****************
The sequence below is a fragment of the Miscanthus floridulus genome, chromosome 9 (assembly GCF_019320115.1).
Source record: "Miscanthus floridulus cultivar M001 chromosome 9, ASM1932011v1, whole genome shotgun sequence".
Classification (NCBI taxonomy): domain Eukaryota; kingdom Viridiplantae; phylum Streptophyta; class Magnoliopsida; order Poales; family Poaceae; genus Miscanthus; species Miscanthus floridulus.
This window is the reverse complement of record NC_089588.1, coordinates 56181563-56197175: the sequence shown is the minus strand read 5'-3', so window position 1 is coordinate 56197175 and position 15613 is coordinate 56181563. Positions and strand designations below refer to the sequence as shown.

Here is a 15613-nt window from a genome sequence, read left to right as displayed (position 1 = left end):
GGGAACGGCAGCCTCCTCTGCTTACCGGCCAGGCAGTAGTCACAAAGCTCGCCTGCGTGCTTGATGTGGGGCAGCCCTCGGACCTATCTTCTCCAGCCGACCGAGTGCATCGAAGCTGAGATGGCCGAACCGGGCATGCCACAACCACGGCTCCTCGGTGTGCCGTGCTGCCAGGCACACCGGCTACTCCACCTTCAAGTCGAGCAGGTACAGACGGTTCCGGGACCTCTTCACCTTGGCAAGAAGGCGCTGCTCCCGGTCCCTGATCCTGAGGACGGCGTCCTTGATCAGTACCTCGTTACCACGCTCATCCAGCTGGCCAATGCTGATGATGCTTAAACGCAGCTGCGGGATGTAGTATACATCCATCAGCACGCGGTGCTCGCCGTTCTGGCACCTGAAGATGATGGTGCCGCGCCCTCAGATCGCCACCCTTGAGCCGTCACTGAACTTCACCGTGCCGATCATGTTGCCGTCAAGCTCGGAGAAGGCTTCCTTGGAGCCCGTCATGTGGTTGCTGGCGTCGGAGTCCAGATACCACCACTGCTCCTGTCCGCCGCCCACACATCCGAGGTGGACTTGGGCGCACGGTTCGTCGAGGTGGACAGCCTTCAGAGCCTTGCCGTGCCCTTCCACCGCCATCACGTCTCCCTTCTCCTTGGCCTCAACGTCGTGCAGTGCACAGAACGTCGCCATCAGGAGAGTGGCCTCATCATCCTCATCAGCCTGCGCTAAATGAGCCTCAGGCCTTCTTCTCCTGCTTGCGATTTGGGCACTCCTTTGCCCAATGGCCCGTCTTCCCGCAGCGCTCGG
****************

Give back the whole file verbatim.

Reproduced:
The sequence below is a fragment of the Miscanthus floridulus genome, chromosome 9 (assembly GCF_019320115.1).
Source record: "Miscanthus floridulus cultivar M001 chromosome 9, ASM1932011v1, whole genome shotgun sequence".
Classification (NCBI taxonomy): domain Eukaryota; kingdom Viridiplantae; phylum Streptophyta; class Magnoliopsida; order Poales; family Poaceae; genus Miscanthus; species Miscanthus floridulus.
This window is the reverse complement of record NC_089588.1, coordinates 56181563-56197175: the sequence shown is the minus strand read 5'-3', so window position 1 is coordinate 56197175 and position 15613 is coordinate 56181563. Positions and strand designations below refer to the sequence as shown.

Here is a 15613-nt window from a genome sequence, read left to right as displayed (position 1 = left end):
GGGAACGGCAGCCTCCTCTGCTTACCGGCCAGGCAGTAGTCACAAAGCTCGCCTGCGTGCTTGATGTGGGGCAGCCCTCGGACCTATCTTCTCCAGCCGACCGAGTGCATCGAAGCTGAGATGGCCGAACCGGGCATGCCACAACCACGGCTCCTCGGTGTGCCGTGCTGCCAGGCACACCGGCTACTCCACCTTCAAGTCGAGCAGGTACAGACGGTTCCGGGACCTCTTCACCTTGGCAAGAAGGCGCTGCTCCCGGTCCCTGATCCTGAGGACGGCGTCCTTGATCAGTACCTCGTTACCACGCTCATCCAGCTGGCCAATGCTGATGATGCTTAAACGCAGCTGCGGGATGTAGTATACATCCATCAGCACGCGGTGCTCGCCGTTCTGGCACCTGAAGATGATGGTGCCGCGCCCTCAGATCGCCACCCTTGAGCCGTCACTGAACTTCACCGTGCCGATCATGTTGCCGTCAAGCTCGGAGAAGGCTTCCTTGGAGCCCGTCATGTGGTTGCTGGCGTCGGAGTCCAGATACCACCACTGCTCCTGTCCGCCGCCCACACATCCGAGGTGGACTTGGGCGCACGGTTCGTCGAGGTGGACAGCCTTCAGAGCCTTGCCGTGCCCTTCCACCGCCATCACGTCTCCCTTCTCCTTGGCCTCAACGTCGTGCAGTGCACAGAACGTCGCCATCAGGAGAGTGGCCTCATCATCCTCATCAGCCTGCGCTAAATGAGCCTCAGGCCTTCTTCTCCTGCTTGCGATTTGGGCACTCCTTTGCCCAATGGCCCGTCTTCCCGCAGCGCTCGG